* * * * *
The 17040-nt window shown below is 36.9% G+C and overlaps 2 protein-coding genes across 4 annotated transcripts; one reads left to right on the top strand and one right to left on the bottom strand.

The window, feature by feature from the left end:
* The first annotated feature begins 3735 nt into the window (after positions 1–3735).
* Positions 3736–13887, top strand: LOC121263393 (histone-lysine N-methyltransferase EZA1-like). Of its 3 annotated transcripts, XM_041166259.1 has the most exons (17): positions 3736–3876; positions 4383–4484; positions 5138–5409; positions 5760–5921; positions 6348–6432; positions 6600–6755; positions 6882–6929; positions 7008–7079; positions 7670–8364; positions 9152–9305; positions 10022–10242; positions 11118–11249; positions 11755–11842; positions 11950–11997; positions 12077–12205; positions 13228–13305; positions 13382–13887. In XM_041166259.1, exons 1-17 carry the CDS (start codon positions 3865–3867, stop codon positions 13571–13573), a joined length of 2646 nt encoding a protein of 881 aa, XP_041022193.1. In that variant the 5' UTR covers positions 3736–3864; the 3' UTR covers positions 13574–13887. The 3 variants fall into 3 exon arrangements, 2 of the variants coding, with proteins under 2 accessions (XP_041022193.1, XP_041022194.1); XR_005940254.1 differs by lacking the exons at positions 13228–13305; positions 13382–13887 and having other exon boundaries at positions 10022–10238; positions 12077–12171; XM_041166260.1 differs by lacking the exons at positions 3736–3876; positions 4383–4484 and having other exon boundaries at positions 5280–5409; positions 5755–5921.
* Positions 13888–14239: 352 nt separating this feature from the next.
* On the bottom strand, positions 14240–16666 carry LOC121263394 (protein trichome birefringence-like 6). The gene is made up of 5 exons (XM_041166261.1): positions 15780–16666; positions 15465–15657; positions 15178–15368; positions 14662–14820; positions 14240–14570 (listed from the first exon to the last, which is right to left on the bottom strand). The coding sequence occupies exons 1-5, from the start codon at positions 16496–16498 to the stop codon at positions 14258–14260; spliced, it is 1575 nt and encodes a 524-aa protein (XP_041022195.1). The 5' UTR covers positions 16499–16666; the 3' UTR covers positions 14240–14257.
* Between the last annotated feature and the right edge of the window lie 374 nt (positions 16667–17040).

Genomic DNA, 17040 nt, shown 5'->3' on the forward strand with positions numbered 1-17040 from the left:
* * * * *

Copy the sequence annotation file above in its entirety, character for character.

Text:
The 17040-nt window shown below is 36.9% G+C and overlaps 2 protein-coding genes across 4 annotated transcripts; one reads left to right on the top strand and one right to left on the bottom strand.

The window, feature by feature from the left end:
* The first annotated feature begins 3735 nt into the window (after positions 1–3735).
* Positions 3736–13887, top strand: LOC121263393 (histone-lysine N-methyltransferase EZA1-like). Of its 3 annotated transcripts, XM_041166259.1 has the most exons (17): positions 3736–3876; positions 4383–4484; positions 5138–5409; positions 5760–5921; positions 6348–6432; positions 6600–6755; positions 6882–6929; positions 7008–7079; positions 7670–8364; positions 9152–9305; positions 10022–10242; positions 11118–11249; positions 11755–11842; positions 11950–11997; positions 12077–12205; positions 13228–13305; positions 13382–13887. In XM_041166259.1, exons 1-17 carry the CDS (start codon positions 3865–3867, stop codon positions 13571–13573), a joined length of 2646 nt encoding a protein of 881 aa, XP_041022193.1. In that variant the 5' UTR covers positions 3736–3864; the 3' UTR covers positions 13574–13887. The 3 variants fall into 3 exon arrangements, 2 of the variants coding, with proteins under 2 accessions (XP_041022193.1, XP_041022194.1); XR_005940254.1 differs by lacking the exons at positions 13228–13305; positions 13382–13887 and having other exon boundaries at positions 10022–10238; positions 12077–12171; XM_041166260.1 differs by lacking the exons at positions 3736–3876; positions 4383–4484 and having other exon boundaries at positions 5280–5409; positions 5755–5921.
* Positions 13888–14239: 352 nt separating this feature from the next.
* On the bottom strand, positions 14240–16666 carry LOC121263394 (protein trichome birefringence-like 6). The gene is made up of 5 exons (XM_041166261.1): positions 15780–16666; positions 15465–15657; positions 15178–15368; positions 14662–14820; positions 14240–14570 (listed from the first exon to the last, which is right to left on the bottom strand). The coding sequence occupies exons 1-5, from the start codon at positions 16496–16498 to the stop codon at positions 14258–14260; spliced, it is 1575 nt and encodes a 524-aa protein (XP_041022195.1). The 5' UTR covers positions 16499–16666; the 3' UTR covers positions 14240–14257.
* Between the last annotated feature and the right edge of the window lie 374 nt (positions 16667–17040).

Genomic DNA, 17040 nt, shown 5'->3' on the forward strand with positions numbered 1-17040 from the left: